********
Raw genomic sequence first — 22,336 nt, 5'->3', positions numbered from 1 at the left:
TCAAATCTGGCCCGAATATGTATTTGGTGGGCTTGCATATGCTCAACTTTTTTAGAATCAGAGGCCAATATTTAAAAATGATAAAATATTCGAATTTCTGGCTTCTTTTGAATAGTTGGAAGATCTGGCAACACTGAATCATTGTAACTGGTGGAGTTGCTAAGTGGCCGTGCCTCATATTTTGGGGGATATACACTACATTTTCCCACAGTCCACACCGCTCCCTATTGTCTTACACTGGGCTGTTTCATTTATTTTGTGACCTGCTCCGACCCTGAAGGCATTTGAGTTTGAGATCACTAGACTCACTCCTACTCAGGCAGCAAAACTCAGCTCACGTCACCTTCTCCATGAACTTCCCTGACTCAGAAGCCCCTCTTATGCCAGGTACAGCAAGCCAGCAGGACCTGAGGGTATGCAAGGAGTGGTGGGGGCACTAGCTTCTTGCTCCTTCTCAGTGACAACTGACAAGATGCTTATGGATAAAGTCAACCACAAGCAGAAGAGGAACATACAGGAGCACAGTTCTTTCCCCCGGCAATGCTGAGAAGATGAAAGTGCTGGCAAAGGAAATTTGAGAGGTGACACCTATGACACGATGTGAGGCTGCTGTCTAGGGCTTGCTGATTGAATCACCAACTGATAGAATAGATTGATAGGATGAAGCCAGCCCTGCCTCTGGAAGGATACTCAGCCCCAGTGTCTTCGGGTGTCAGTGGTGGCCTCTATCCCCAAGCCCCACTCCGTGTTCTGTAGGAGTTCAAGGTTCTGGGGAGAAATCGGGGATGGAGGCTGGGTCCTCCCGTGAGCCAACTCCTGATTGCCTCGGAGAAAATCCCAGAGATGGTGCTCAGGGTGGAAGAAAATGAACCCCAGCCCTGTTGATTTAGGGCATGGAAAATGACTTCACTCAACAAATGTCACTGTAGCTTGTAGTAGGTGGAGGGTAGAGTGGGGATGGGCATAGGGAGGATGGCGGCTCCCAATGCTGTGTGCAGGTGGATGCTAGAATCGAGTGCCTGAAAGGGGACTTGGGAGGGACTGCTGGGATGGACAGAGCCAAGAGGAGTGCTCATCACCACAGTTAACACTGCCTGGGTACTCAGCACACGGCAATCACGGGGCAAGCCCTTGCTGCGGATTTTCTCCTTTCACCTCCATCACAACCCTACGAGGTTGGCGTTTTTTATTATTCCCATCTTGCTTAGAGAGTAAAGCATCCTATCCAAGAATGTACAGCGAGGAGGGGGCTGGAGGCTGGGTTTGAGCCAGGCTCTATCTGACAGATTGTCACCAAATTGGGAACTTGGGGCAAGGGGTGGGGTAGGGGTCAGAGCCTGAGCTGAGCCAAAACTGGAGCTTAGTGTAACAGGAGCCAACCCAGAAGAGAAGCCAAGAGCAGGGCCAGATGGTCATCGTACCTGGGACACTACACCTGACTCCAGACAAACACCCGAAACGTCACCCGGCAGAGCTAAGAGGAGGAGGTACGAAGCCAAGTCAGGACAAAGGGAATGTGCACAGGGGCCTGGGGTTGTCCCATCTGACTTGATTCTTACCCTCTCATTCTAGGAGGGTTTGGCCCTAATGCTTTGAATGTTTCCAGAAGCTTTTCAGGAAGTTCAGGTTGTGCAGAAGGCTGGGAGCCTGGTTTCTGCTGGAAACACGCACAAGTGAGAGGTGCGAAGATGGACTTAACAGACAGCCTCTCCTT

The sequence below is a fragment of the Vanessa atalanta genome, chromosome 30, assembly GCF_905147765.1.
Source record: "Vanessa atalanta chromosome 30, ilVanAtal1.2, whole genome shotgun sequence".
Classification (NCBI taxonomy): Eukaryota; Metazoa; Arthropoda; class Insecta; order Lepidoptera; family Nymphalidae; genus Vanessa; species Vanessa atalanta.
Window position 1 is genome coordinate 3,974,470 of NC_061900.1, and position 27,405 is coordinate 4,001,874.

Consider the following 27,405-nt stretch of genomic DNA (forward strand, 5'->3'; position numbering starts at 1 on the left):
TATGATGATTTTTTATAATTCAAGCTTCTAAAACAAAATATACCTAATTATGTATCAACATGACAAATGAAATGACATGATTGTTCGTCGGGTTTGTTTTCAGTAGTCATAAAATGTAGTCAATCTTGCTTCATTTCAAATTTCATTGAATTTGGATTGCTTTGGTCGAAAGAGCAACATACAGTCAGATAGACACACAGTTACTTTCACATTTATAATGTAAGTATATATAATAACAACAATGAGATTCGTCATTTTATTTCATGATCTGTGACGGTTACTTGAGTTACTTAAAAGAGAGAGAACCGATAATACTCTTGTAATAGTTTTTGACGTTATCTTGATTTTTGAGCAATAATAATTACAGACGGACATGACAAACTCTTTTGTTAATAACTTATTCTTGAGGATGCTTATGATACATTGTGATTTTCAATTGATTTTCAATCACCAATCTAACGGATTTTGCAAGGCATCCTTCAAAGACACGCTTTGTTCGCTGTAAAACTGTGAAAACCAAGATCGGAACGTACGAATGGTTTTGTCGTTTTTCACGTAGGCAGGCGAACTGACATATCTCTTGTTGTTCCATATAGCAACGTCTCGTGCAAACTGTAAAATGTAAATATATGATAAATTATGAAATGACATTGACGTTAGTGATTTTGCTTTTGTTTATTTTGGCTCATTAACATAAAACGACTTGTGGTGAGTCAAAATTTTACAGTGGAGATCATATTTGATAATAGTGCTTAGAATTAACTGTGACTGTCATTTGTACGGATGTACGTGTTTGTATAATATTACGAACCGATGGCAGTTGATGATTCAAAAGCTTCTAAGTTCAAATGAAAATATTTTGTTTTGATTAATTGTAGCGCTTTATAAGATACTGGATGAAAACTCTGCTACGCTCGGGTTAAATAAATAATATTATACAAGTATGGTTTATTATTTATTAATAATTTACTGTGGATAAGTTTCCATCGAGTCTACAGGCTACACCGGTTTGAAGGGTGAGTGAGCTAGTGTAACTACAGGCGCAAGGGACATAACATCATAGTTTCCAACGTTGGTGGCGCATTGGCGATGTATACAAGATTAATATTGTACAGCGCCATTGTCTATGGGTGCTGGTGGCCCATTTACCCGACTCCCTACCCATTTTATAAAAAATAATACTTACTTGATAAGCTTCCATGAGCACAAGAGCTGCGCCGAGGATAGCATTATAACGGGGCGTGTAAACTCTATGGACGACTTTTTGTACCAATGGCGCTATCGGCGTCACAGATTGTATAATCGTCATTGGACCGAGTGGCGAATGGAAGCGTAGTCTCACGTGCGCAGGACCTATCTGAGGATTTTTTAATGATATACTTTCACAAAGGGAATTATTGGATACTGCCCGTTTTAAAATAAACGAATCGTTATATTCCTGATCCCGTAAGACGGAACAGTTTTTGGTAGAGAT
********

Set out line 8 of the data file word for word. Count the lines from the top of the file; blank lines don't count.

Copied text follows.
TATGATGATTTTTTATAATTCAAGCTTCTAAAACAAAATATACCTAATTATGTATCAACATGACAAATGAAATGACATGATTGTTCGTCGGGTTTGTTTTCAGTAGTCATAAAATGTAGTCAATCTTGCTTCATTTCAAATTTCATTGAATTTGGATTGCTTTGGTCGAAAGAGCAACATACAGTCAGATAGACACACAGTTACTTTCACATTTATAATGTAAGTATATATAATAACAACAATGAGATTCGTCATTTTATTTCATGATCTGTGACGGTTACTTGAGTTACTTAAAAGAGAGAGAACCGATAATACTCTTGTAATAGTTTTTGACGTTATCTTGATTTTTGAGCAATAATAATTACAGACGGACATGACAAACTCTTTTGTTAATAACTTATTCTTGAGGATGCTTATGATACATTGTGATTTTCAATTGATTTTCAATCACCAATCTAACGGATTTTGCAAGGCATCCTTCAAAGACACGCTTTGTTCGCTGTAAAACTGTGAAAACCAAGATCGGAACGTACGAATGGTTTTGTCGTTTTTCACGTAGGCAGGCGAACTGACATATCTCTTGTTGTTCCATATAGCAACGTCTCGTGCAAACTGTAAAATGTAAATATATGATAAATTATGAAATGACATTGACGTTAGTGATTTTGCTTTTGTTTATTTTGGCTCATTAACATAAAACGACTTGTGGTGAGTCAAAATTTTACAGTGGAGATCATATTTGATAATAGTGCTTAGAATTAACTGTGACTGTCATTTGTACGGATGTACGTGTTTGTATAATATTACGAACCGATGGCAGTTGATGATTCAAAAGCTTCTAAGTTCAAATGAAAATATTTTGTTTTGATTAATTGTAGCGCTTTATAAGATACTGGATGAAAACTCTGCTACGCTCGGGTTAAATAAATAATATTATACAAGTATGGTTTATTATTTATTAATAATTTACTGTGGATAAGTTTCCATCGAGTCTACAGGCTACACCGGTTTGAAGGGTGAGTGAGCTAGTGTAACTACAGGCGCAAGGGACATAACATCATAGTTTCCAACGTTGGTGGCGCATTGGCGATGTATACAAGATTAATATTGTACAGCGCCATTGTCTATGGGTGCTGGTGGCCCATTTACCCGACTCCCTACCCATTTTATAAAAAATAATACTTACTTGATAAGCTTCCATGAGCACAAGAGCTGCGCCGAGGATAGCATTATAACGGGGCGTGTAAACTCTATGGACGACTTTTTGTACCAATGGCGCTATCGGCGTCACAGATTGTATAATCGTCATTGGACCGAGTGGCGAATGGAAGCGTAGTCTCACGTGCGCAGGACCTATCTGAGGATTTTTTAATGATATACTTTCACAAAGGGAATTATTGGATACTGCCCGTTTTAAAATAAACGAATCGTTATATTCCTGATCCCGTAAGACGGAACAGTTTTTGGTAGAGAT